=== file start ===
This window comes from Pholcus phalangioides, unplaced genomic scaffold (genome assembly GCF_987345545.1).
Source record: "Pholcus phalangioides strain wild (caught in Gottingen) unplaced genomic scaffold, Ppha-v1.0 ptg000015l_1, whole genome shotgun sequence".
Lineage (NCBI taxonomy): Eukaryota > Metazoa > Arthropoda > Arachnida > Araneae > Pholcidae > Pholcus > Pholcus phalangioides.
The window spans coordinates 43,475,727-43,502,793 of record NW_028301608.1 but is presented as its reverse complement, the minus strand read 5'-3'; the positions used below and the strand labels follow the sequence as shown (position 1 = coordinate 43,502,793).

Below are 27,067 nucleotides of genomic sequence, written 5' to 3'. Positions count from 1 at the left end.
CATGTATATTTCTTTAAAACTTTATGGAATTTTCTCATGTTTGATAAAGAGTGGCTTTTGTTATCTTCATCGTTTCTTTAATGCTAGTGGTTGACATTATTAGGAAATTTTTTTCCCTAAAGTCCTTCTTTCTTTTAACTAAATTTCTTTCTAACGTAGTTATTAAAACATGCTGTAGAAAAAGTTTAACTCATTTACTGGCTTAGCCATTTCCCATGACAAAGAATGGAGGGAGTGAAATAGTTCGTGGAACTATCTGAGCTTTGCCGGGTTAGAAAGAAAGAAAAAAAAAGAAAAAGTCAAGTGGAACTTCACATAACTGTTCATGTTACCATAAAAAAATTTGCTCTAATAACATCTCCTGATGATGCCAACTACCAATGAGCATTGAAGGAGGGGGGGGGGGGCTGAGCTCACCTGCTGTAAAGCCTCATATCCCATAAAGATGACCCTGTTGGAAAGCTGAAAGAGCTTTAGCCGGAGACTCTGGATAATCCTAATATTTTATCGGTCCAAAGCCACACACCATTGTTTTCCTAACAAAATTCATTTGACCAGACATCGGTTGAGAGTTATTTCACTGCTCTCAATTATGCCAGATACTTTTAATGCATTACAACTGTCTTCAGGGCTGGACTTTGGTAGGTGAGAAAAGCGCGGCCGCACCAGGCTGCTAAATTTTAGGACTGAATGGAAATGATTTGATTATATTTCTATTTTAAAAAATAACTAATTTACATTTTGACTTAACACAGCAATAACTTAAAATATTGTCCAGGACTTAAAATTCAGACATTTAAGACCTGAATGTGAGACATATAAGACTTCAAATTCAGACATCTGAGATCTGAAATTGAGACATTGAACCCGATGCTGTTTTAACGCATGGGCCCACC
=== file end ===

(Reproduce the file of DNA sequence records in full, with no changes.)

This window comes from Pholcus phalangioides, unplaced genomic scaffold (genome assembly GCF_987345545.1).
Source record: "Pholcus phalangioides strain wild (caught in Gottingen) unplaced genomic scaffold, Ppha-v1.0 ptg000015l_1, whole genome shotgun sequence".
Lineage (NCBI taxonomy): Eukaryota > Metazoa > Arthropoda > Arachnida > Araneae > Pholcidae > Pholcus > Pholcus phalangioides.
The window spans coordinates 43,475,727-43,502,793 of record NW_028301608.1 but is presented as its reverse complement, the minus strand read 5'-3'; the positions used below and the strand labels follow the sequence as shown (position 1 = coordinate 43,502,793).

Below are 27,067 nucleotides of genomic sequence, written 5' to 3'. Positions count from 1 at the left end.
CATGTATATTTCTTTAAAACTTTATGGAATTTTCTCATGTTTGATAAAGAGTGGCTTTTGTTATCTTCATCGTTTCTTTAATGCTAGTGGTTGACATTATTAGGAAATTTTTTTCCCTAAAGTCCTTCTTTCTTTTAACTAAATTTCTTTCTAACGTAGTTATTAAAACATGCTGTAGAAAAAGTTTAACTCATTTACTGGCTTAGCCATTTCCCATGACAAAGAATGGAGGGAGTGAAATAGTTCGTGGAACTATCTGAGCTTTGCCGGGTTAGAAAGAAAGAAAAAAAAAGAAAAAGTCAAGTGGAACTTCACATAACTGTTCATGTTACCATAAAAAAATTTGCTCTAATAACATCTCCTGATGATGCCAACTACCAATGAGCATTGAAGGAGGGGGGGGGGGGCTGAGCTCACCTGCTGTAAAGCCTCATATCCCATAAAGATGACCCTGTTGGAAAGCTGAAAGAGCTTTAGCCGGAGACTCTGGATAATCCTAATATTTTATCGGTCCAAAGCCACACACCATTGTTTTCCTAACAAAATTCATTTGACCAGACATCGGTTGAGAGTTATTTCACTGCTCTCAATTATGCCAGATACTTTTAATGCATTACAACTGTCTTCAGGGCTGGACTTTGGTAGGTGAGAAAAGCGCGGCCGCACCAGGCTGCTAAATTTTAGGACTGAATGGAAATGATTTGATTATATTTCTATTTTAAAAAATAACTAATTTACATTTTGACTTAACACAGCAATAACTTAAAATATTGTCCAGGACTTAAAATTCAGACATTTAAGACCTGAATGTGAGACATATAAGACTTCAAATTCAGACATCTGAGATCTGAAATTGAGACATTGAACCCGATGCTGTTTTAACGCATGGGCCCACC